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Scott Roberts' Spiderman Review

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Tim Wilson
Scott Roberts' Spiderman Review
on Jul 3, 2012 at 7:06:50 pm

C'mon man. It's opening day. We're counting on you, bro.

A couple of observations while we're waiting.

The director, Marc Webb, has ONE FEATURE to his credit before this.

You're not going to guess, so I'm going to tell you.


(But he also directed one whole episode of The Office.)


So, they get the director of a teen rom-com, add script doctoring by Paul Feig (Bridesmaids). Scott will tell us any minute if it falls flat on its face, but I give Sony all the credit in the world for trying to do something different, and hopefully bring Spiderman the lightness that the story always SHOULD have had.

Unlike f*cking Batman. I love Christopher Nolan, and have watched Inception more than I've watched every one of his Batman pictures put together...which is once each. They're not dark. They're GLOOMY. Just GLOOMY. Kind of mopey actually, and way way way too long.

So please, for the love of Brooklyn teens, please let Spidey lighten up! Please let it be worthy of THIS!




One of the Top 10 videos of all time, and 2:06. Doesn't need to be a second longer. Why do they keep making superhero movies longer than TWO HOURS AND SIX MINUTES? Cut it out, idiots.

Anyway, Scott: standing by, buddy.

Tim Wilson
Vice President, Editor-in-Chief
Creative COW Magazine
Twitter: timdoubleyou

The typos here are most likely because I'm, a) typing this on my phone; and b) an idiot.


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Scott Roberts
Re: Scott Roberts' Spiderman Review
on Jul 3, 2012 at 7:19:54 pm

[Tim Wilson] "C'mon man. It's opening day. We're counting on you, bro."

Sorry! I've been really busy at work the last two days trying to get everything done so I can have the rest of the week off! Then I have pre-4th of July party tonight after work, then an all-day 4th party tomorrow (ironically crossing fingers for no fireworks related finger loss). I'm not hitting up Spider-Man until Thursday for some web slinging cool down. After the initial reviews came in, I'm pretty excited that it's most likely not awful after all.

I haven't even had time to write up a Ted review... Quick take: pretty funny.



[Tim Wilson] "So, they get the director of a teen rom-com"

More of a post-college hipter rom-com. And I don't mean that in a bad way, I really like 500 Days of Summer. But there are enough skinny ties in it to fill a M83 concert.



[Tim Wilson] "Why do they keep making superhero movies longer than TWO HOURS AND SIX MINUTES? Cut it out, idiots."

Hahaha, nice.

AHHHHHH! BACK TO WORK!!!


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Tim Wilson
Re: Scott Roberts' Spiderman Review
on Jul 3, 2012 at 7:52:42 pm

[Scott Roberts] "[Tim Wilson] "So, they get the director of a teen rom-com"

More of a post-college hipter rom-com. "


At my age, all you punks look like teenagers.

Tim Wilson
Vice President, Editor-in-Chief
Creative COW Magazine
Twitter: timdoubleyou

The typos here are most likely because I'm, a) typing this on my phone; and b) an idiot.


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Scott Roberts
Re: Scott Roberts' Spiderman Review
on Jul 3, 2012 at 8:39:36 pm

[Tim Wilson] "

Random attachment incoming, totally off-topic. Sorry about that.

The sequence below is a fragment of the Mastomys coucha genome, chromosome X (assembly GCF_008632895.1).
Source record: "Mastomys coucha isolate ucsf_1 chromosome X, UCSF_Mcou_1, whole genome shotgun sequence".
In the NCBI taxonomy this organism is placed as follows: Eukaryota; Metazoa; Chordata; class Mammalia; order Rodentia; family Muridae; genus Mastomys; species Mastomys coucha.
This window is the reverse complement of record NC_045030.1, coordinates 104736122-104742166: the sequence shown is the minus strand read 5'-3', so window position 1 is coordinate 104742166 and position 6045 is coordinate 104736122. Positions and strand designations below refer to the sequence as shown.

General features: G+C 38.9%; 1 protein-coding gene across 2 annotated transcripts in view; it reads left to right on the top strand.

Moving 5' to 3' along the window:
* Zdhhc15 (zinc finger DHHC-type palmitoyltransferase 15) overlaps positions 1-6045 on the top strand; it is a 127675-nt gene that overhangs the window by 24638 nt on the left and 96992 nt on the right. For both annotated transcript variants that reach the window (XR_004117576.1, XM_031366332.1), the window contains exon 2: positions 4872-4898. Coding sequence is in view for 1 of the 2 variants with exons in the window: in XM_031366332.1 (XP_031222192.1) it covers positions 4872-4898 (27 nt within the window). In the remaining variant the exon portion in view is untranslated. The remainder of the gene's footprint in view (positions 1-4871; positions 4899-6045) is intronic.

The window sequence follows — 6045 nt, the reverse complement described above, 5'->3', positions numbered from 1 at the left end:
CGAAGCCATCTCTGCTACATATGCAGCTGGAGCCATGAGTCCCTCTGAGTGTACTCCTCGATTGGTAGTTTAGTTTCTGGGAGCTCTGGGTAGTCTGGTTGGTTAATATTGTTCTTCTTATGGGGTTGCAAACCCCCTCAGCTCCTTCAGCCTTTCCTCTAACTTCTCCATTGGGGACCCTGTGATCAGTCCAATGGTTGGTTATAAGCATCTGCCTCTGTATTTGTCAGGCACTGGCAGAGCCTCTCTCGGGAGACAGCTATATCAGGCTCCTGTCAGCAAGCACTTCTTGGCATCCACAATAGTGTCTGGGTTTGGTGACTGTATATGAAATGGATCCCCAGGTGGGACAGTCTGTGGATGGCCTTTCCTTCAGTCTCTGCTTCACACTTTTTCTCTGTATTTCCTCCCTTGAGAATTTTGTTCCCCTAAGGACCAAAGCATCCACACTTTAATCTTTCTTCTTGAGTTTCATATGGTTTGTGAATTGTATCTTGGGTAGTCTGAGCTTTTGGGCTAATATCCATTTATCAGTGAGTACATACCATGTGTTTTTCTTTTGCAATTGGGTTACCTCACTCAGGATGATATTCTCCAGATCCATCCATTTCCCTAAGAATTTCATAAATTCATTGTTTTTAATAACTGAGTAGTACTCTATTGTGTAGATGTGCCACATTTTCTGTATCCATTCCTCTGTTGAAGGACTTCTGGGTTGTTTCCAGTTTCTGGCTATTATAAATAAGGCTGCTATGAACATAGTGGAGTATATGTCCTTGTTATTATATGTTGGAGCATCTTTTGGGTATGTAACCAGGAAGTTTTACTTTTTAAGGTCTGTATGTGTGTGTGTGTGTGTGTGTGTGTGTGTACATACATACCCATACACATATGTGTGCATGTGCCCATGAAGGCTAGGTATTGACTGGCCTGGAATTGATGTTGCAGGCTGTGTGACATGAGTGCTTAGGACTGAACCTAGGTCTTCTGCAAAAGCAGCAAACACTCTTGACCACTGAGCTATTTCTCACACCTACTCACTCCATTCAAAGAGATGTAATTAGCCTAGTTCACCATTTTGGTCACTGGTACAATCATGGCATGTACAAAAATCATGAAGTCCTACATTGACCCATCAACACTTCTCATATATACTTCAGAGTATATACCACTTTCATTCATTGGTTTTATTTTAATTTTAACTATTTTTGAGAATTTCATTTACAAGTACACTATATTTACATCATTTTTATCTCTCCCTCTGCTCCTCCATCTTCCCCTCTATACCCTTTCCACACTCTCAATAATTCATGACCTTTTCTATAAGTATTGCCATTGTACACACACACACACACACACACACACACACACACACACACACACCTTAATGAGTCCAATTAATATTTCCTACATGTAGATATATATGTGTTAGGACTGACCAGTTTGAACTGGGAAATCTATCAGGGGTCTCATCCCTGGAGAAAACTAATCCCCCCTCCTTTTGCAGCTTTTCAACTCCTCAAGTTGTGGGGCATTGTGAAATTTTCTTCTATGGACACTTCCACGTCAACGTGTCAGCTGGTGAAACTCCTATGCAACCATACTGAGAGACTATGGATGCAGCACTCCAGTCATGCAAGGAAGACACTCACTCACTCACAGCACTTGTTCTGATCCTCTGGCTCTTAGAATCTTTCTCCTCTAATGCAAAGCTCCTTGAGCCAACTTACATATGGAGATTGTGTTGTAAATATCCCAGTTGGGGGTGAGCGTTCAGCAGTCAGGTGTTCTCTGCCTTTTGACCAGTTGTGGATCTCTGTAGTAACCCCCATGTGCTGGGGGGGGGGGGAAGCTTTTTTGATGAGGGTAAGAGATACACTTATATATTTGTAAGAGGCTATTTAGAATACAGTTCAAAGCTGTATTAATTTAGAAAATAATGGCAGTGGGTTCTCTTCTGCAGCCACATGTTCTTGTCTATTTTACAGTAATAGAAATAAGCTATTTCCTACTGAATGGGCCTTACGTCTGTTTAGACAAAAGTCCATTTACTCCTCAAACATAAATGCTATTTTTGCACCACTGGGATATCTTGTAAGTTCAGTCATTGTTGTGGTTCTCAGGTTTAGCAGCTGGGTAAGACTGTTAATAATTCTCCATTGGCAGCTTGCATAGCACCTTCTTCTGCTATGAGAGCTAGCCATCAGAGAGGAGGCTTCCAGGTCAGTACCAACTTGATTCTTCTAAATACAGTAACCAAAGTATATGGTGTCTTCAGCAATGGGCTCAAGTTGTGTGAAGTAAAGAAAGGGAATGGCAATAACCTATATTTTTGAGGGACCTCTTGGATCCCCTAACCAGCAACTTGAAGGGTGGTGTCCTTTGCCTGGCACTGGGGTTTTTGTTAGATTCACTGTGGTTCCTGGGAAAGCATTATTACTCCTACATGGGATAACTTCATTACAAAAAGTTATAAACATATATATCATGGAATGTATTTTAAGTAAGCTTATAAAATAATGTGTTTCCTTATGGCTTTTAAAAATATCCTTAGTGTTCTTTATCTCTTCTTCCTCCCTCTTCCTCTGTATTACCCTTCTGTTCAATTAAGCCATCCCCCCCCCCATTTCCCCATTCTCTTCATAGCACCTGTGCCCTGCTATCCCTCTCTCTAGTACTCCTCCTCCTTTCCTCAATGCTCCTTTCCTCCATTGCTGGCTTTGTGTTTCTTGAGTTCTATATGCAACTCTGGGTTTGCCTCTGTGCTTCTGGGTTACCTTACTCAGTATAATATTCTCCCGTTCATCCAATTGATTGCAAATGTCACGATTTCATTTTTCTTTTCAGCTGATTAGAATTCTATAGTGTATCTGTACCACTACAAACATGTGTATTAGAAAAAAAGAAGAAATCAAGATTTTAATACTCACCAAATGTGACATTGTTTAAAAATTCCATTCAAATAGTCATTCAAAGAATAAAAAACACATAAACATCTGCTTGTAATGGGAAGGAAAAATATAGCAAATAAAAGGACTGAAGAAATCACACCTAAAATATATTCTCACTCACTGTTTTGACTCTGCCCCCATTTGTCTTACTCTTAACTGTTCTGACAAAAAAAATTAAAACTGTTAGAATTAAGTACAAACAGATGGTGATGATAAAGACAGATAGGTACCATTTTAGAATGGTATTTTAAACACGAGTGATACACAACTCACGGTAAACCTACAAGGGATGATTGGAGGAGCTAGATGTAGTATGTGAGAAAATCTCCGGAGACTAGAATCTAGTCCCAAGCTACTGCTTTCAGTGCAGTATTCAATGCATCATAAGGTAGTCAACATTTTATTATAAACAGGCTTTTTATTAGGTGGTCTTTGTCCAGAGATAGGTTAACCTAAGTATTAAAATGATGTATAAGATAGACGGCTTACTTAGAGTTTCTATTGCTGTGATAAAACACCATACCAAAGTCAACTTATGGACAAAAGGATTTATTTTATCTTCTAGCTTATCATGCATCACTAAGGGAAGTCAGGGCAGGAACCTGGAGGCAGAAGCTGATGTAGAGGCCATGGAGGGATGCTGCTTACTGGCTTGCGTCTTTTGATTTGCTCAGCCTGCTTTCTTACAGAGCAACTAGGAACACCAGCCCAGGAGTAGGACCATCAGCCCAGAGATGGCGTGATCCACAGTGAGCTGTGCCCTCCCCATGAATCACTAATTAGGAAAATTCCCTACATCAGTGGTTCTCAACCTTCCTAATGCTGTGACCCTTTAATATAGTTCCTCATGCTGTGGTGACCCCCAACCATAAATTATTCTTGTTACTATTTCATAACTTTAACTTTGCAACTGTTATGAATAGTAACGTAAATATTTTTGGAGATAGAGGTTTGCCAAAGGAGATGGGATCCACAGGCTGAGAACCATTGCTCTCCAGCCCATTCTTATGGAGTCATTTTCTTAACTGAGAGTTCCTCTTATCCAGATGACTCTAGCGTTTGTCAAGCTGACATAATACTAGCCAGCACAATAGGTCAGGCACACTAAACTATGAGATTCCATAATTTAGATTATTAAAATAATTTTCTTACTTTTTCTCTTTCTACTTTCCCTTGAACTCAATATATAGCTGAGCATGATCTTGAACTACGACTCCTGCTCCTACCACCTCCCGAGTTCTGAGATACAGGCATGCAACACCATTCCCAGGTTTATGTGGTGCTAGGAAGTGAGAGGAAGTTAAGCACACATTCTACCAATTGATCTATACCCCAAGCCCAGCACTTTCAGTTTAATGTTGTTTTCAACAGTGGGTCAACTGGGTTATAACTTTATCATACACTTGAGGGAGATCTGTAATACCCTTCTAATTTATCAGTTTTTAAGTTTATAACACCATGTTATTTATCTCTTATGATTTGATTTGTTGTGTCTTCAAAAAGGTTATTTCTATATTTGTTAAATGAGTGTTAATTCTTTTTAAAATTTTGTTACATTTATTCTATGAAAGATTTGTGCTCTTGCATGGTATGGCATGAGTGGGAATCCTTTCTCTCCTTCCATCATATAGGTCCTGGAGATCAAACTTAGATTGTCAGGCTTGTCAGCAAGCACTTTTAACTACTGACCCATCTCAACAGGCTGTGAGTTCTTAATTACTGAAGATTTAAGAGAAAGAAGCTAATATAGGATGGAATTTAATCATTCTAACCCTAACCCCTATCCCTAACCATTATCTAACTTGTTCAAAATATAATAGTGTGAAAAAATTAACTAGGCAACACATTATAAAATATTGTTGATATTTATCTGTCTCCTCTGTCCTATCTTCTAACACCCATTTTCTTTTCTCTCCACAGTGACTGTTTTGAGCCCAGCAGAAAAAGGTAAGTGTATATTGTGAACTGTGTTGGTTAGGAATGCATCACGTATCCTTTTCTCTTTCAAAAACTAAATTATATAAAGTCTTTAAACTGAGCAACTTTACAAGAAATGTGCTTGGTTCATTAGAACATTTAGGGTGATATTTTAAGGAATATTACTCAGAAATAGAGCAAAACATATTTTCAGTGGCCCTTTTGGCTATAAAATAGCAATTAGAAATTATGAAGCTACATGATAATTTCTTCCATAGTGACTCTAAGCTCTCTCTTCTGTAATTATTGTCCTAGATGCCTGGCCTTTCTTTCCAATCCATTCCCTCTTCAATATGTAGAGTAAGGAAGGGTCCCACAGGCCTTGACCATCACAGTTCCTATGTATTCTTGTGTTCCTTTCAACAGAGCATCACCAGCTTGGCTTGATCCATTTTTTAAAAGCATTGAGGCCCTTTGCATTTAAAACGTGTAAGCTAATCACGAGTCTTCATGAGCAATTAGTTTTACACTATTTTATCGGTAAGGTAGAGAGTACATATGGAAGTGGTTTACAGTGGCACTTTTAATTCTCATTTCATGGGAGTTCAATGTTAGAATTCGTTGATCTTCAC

At my age, all you punks look like teenagers."


Even 28 year old Andrew Garfield...?


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Tim Wilson
Re: Scott Roberts' Spiderman Review
on Jul 4, 2012 at 2:23:20 am

[Scott Roberts] "Even 28 year old Andrew Garfield...?"

Ha! Touche.

No, Andrew Garfield does not look like a teenager. He looks almost as old as me. Certainly older than you. LOL


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Jeff Breuer
Re: Scott Roberts' Spiderman Review
on Jul 5, 2012 at 7:03:52 pm

23.4 Million start, which is "Transformers" numbers. Should that be a clue....?

I didn't realize this was the guy who did 500 Days of Summer. I liked that flick. I always remember hearing that he gave his actors songs to listen to that represented the mood or feeling of each an every scene of the movie. Now if THAT isn't hipster, I don't know what is.


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Scott Roberts
Re: Scott Roberts' Spiderman Review
on Jul 5, 2012 at 8:17:14 pm

Well, The Amazing Spider-Man ended up being as much of a departure from the Sam Raimi Spidey trilogy as I expected. Tobey Maguire’s series was crazy and fun, almost on a cartoonish level. The Andrew Garfield entry was remarkably less comic, but full of unsuspecting levels of heart and emotion. I think both Spider-Man films have their values and work in their own ways. Frankly, I’m just happy that the new Spider-Man movie didn’t completely suck.

I wasn’t expecting The Amazing Spider-Man to take the Jaws approach to the action. Spider-Man doesn’t show up in his Spidey suit until like an hour into the movie. That’s not entirely a bad thing, as we get a hefty dose of character development and back story. Only, we already knew who Peter Parker was; from the first set of movies. And he’s not really different in this movie. He’s still awkward. He’s still a nerd. He still has a creepy, far away crush on a girl. He still looks too old to be in high school. If anything is different about Peter this time around, it’s that he’s played by an actor that’s more capable of acting like a real teenager. Don’t get me wrong, I liked what Tobey did, but Garfield had a more natural performance. Of course, the tone of the first series didn’t exactly lend itself to a real performance, to Tobey’s credit. All that said, I still think the best portrayal of a teenage superhero was in Kick-Ass. Just sayin’.